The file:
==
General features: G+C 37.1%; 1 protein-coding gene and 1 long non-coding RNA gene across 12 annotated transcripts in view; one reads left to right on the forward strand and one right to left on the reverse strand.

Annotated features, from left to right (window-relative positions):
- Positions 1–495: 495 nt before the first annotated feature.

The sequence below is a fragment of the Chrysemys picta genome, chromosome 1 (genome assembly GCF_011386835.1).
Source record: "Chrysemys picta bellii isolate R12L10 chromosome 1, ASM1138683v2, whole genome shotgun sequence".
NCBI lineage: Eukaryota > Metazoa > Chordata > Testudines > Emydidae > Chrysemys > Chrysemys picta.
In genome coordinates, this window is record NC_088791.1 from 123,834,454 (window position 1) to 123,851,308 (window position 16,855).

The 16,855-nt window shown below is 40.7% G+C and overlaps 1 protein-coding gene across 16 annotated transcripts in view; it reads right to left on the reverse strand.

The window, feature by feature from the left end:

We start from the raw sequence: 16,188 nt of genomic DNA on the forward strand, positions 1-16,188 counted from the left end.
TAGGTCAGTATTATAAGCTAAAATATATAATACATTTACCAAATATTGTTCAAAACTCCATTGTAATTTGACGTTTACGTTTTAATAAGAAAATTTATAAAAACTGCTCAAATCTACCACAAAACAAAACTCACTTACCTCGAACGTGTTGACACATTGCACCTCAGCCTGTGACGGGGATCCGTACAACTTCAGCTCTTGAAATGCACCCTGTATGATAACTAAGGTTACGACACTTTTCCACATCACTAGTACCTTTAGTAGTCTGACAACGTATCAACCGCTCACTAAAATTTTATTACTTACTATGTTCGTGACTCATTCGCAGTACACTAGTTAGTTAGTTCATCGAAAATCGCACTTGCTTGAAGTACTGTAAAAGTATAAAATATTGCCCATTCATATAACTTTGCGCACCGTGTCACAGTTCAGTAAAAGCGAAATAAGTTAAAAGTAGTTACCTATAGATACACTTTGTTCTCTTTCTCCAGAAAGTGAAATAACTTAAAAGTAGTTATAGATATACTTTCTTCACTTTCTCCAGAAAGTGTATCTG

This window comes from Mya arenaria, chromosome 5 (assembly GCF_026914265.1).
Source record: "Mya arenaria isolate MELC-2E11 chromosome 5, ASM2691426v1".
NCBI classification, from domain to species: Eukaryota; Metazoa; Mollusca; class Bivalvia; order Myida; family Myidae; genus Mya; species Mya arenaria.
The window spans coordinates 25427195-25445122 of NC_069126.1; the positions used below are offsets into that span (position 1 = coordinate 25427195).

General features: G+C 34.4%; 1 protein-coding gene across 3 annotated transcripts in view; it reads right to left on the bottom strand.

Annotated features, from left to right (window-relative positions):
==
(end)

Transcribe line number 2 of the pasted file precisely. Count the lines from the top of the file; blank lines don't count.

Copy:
Annotated features, from left to right (window-relative positions):